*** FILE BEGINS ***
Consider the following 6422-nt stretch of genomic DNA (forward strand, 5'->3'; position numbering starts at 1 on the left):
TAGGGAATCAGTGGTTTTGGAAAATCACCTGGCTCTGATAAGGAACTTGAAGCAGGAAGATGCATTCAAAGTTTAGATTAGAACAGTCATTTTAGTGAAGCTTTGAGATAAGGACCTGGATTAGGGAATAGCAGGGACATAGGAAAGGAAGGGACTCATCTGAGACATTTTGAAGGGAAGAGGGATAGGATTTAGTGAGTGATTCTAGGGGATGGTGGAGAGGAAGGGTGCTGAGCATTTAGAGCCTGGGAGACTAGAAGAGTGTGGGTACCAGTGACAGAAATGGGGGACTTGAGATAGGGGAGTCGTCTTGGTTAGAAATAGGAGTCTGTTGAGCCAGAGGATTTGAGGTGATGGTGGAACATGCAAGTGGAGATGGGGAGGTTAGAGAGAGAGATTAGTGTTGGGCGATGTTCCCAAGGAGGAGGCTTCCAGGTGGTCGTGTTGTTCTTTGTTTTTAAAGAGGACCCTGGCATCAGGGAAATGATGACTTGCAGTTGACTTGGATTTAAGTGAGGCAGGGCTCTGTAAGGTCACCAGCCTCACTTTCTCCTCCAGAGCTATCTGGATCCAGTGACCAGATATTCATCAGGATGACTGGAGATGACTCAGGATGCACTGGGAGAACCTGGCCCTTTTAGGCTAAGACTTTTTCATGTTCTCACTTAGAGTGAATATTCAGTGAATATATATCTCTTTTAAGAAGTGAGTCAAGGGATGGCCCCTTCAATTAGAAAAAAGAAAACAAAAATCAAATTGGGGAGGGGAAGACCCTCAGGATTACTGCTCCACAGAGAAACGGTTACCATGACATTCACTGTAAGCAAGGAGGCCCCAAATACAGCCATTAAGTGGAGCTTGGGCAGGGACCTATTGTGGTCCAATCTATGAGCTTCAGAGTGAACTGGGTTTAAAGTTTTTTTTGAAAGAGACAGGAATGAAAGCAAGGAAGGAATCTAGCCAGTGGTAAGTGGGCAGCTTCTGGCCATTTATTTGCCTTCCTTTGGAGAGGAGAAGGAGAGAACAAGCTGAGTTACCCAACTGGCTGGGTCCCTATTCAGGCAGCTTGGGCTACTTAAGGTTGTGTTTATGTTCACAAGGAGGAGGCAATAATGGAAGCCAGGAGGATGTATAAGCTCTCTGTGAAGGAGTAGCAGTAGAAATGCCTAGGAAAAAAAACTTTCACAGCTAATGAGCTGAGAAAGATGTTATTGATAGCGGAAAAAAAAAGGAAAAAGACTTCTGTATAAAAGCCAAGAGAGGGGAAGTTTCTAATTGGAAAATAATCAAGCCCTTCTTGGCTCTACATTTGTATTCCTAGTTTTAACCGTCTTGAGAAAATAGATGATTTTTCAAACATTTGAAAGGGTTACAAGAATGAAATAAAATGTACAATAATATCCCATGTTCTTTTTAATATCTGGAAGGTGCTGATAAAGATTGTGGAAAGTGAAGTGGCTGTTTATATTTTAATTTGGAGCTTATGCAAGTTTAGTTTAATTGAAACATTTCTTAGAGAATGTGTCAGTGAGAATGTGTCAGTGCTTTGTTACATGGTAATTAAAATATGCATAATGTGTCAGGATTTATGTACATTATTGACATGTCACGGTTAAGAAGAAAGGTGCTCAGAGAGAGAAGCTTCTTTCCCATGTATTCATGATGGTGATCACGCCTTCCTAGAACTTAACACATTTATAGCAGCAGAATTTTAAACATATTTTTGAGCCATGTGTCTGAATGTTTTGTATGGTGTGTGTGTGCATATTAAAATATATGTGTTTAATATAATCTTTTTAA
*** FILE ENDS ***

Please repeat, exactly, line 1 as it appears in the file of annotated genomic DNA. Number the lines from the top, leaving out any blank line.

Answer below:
Consider the following 6422-nt stretch of genomic DNA (forward strand, 5'->3'; position numbering starts at 1 on the left):